Monday, 6 August 2012

'The Ascot Murder' by Kevin Barrett

"I'm a hat woman" said the stranger seated opposite me on the train, referring to the blue and red hat perched on her knee.
"Off to Ascot then".  I said facetiously.
Thoughtfully she fingered the rim of the hat.  "No she said; but I know where you are going."  The gunshot blew the crown off the hat and I slumped to the floor.
The blood seeped through my fingers clutching at the wound.  A veil fell over the woman's face and the ruined hat fell deeper into shadow.
Then I remembered.

(Written at the NFFD workshop, Winchester, May 12th 2012)

Story from Cara Sandys inspired by a ship's horn sound-effect

Childhood holidays were spent on an unexotic caravan site, but to the girl, it was paradise.
At the end of a bumpy road, with puddles like giant's footprints, the tiny van was a door to a simple world. No electricity, gas lighting, an outside larder and communal tap.
Oak apples bounced off the roof, molehills appeared overnight and crickets chirped on warm evenings.
She picked blackberries, read comics and swam. On wet days, the rain hammered down and ran like tears down the windows. After a storm, she'd go beachcombing,
discovering cuttlefish, driftwood and bottles from faraway places. Ships glided by, their horns signalling their farewells as they sailed to somewhere warmer and more exciting.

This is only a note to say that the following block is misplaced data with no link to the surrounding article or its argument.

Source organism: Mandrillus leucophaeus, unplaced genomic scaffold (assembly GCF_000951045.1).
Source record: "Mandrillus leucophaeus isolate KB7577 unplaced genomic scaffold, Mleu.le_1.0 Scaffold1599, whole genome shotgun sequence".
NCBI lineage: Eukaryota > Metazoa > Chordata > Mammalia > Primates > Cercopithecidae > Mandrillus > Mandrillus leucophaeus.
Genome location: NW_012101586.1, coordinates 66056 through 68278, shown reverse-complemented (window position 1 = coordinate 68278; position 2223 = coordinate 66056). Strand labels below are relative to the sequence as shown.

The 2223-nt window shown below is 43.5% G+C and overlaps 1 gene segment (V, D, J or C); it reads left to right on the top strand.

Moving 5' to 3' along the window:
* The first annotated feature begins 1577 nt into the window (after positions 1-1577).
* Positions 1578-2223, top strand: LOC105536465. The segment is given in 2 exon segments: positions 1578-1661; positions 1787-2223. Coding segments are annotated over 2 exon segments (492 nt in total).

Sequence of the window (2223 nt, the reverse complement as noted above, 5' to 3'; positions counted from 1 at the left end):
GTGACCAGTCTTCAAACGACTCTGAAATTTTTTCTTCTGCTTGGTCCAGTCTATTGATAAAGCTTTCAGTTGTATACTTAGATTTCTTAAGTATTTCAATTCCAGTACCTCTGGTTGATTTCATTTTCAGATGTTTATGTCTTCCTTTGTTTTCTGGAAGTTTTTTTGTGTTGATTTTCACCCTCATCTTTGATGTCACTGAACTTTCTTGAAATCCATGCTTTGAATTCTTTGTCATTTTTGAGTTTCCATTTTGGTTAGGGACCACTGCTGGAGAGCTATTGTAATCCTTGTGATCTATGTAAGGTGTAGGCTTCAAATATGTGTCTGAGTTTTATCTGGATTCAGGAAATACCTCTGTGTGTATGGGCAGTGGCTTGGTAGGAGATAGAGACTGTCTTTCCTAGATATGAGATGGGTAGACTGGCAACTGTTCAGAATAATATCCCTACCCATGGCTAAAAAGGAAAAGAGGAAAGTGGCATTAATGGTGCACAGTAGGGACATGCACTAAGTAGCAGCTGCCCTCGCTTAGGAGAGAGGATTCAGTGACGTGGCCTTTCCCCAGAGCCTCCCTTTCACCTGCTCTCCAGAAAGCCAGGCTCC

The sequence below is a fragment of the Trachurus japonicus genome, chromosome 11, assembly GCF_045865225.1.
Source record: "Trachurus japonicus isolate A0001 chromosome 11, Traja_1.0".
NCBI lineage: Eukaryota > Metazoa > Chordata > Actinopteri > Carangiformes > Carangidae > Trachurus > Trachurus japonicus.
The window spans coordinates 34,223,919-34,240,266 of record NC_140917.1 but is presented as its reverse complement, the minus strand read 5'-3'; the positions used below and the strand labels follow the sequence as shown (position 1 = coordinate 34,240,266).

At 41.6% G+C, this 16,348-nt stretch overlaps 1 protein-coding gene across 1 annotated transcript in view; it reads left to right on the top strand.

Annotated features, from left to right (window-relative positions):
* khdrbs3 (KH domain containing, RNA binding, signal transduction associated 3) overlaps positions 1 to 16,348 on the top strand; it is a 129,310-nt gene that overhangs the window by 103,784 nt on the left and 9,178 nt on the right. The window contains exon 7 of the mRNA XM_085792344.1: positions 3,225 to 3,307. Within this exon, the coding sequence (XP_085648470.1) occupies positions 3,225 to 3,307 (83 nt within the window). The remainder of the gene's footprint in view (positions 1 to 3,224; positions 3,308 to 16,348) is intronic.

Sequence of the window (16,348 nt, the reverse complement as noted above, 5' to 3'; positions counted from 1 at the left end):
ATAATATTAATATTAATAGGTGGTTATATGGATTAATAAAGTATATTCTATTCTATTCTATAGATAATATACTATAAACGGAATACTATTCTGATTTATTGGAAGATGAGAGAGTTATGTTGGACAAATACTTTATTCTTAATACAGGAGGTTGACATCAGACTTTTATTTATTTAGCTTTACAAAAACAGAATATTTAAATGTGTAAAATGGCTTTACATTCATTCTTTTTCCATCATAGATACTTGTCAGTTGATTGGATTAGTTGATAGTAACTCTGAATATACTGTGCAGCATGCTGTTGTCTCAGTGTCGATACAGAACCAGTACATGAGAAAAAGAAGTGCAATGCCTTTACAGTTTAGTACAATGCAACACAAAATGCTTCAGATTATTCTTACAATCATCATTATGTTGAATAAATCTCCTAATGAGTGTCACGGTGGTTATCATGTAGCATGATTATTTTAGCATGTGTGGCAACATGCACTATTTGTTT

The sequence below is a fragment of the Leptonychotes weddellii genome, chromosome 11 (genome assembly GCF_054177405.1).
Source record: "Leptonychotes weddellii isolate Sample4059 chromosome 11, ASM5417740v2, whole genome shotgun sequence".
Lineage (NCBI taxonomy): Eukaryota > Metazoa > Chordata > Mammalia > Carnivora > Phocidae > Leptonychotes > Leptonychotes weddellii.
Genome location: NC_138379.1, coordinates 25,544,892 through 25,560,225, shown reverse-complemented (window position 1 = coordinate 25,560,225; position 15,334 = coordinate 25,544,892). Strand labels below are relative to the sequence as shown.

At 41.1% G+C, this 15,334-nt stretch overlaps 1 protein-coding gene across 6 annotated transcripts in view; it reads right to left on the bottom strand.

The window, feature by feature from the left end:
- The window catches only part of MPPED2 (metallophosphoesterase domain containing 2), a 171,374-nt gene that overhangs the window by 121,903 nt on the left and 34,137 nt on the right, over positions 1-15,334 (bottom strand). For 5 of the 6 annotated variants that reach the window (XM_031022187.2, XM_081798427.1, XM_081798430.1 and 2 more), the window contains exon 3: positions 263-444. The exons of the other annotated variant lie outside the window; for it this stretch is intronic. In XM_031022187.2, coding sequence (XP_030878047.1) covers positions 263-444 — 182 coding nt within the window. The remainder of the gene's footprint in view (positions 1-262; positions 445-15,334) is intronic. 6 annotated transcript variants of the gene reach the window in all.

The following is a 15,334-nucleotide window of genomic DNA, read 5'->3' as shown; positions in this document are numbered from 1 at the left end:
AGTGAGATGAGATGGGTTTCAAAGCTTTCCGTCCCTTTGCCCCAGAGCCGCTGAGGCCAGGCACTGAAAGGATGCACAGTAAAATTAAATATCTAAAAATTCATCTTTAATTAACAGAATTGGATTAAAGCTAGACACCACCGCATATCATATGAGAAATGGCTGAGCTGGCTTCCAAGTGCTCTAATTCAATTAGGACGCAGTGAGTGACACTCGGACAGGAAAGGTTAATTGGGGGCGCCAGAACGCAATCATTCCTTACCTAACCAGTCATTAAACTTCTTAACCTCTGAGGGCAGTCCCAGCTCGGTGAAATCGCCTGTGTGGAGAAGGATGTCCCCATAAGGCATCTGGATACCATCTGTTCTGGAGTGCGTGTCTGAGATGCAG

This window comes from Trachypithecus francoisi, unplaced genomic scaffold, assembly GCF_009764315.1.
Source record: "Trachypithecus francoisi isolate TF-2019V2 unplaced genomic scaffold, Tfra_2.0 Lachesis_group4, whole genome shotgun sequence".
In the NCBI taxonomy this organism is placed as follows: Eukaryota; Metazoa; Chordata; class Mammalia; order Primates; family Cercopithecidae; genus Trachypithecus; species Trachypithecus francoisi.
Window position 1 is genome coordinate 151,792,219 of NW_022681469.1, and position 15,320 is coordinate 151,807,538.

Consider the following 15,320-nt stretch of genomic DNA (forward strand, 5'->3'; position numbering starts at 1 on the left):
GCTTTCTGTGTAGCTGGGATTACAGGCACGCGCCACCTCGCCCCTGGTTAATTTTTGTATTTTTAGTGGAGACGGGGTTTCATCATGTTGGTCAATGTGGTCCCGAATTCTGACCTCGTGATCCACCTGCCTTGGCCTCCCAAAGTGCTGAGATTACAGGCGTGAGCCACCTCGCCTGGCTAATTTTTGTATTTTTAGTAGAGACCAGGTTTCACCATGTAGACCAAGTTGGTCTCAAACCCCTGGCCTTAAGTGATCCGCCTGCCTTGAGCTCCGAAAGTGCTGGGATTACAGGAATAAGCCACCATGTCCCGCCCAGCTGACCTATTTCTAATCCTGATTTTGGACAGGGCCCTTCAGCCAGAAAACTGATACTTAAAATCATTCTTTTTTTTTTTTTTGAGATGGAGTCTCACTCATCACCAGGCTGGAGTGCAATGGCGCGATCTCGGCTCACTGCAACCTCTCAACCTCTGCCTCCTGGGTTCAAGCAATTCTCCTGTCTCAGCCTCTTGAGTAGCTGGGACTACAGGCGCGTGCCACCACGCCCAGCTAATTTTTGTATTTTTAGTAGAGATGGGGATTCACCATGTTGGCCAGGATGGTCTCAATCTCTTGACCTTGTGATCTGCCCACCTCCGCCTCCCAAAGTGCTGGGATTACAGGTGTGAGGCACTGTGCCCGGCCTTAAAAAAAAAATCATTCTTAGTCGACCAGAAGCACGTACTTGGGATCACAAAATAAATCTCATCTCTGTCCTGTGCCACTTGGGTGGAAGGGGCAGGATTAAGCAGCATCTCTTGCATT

Summers came and went. The caravan was sold and the girl grew up and travelled the world. Fourty years later, washed up and cashed up, she came back to the caravan site
and bought the biggest van with the best view.
She found the oak apple tree where the old van used to be, the blackberry bushes and the giant's footprints. But where was the girl, full of hopes and dreams, looking forward
to a lifetime of adventure. She was nowhere to be seen.

Tuesday, 29 May 2012

'How it all began' by Philip Schofield

[Written as part of the Book-ish event in Abergavenny]

It is a little known fact that Flash Fiction originated in Abergavenny in middle of the sixteenth century.  Queen Elizabeth was on the throne and young men aspired to be scholars or poets.

In a quiet town called Stratford upon Avon, the parents of a lazy young lad named Will Shakespeare, despaired of him ever finding work.  He had no interest in reading or writing and, in fact, had never written a word in his life.

In desperation, his parents sent him to Uncle Oliver who lived in a sleepy town called Abergavenny.  Uncle Oliver was a strict disciplinarian and Will’s parents prayed that he would instil a work ethic into their son.
Young Will arrived tired and hungry but there was no time to eat.

Uncle Oliver appeared with quill and parchment. He was fierce and determined.  ‘First write, then eat.  You will focus lad.  Understand?  This is Abergavenny!  Focus!’

Now Aunt Cath, Oliver’s wife, ran a small business with two friends, Hannah and Emma.  They gathered mushrooms and herbs and brewed a thick soup in a cauldron to sell to travellers on the Brecon Road.

Will watched hungrily as they stirred, cackling and chuckling.  His quill scratched on the parchment but, after only 250 words, inspiration dried up.  He would finish the writing later.

Uncle Oliver snatched the paper out of Will’s hand and began to read, ‘Double, double toil and trouble; Fire burn and cauldron bubble.’

Flash Fiction was born.

Thursday, 17 May 2012

3 Tiny Flashes from NFFD in Trowbridge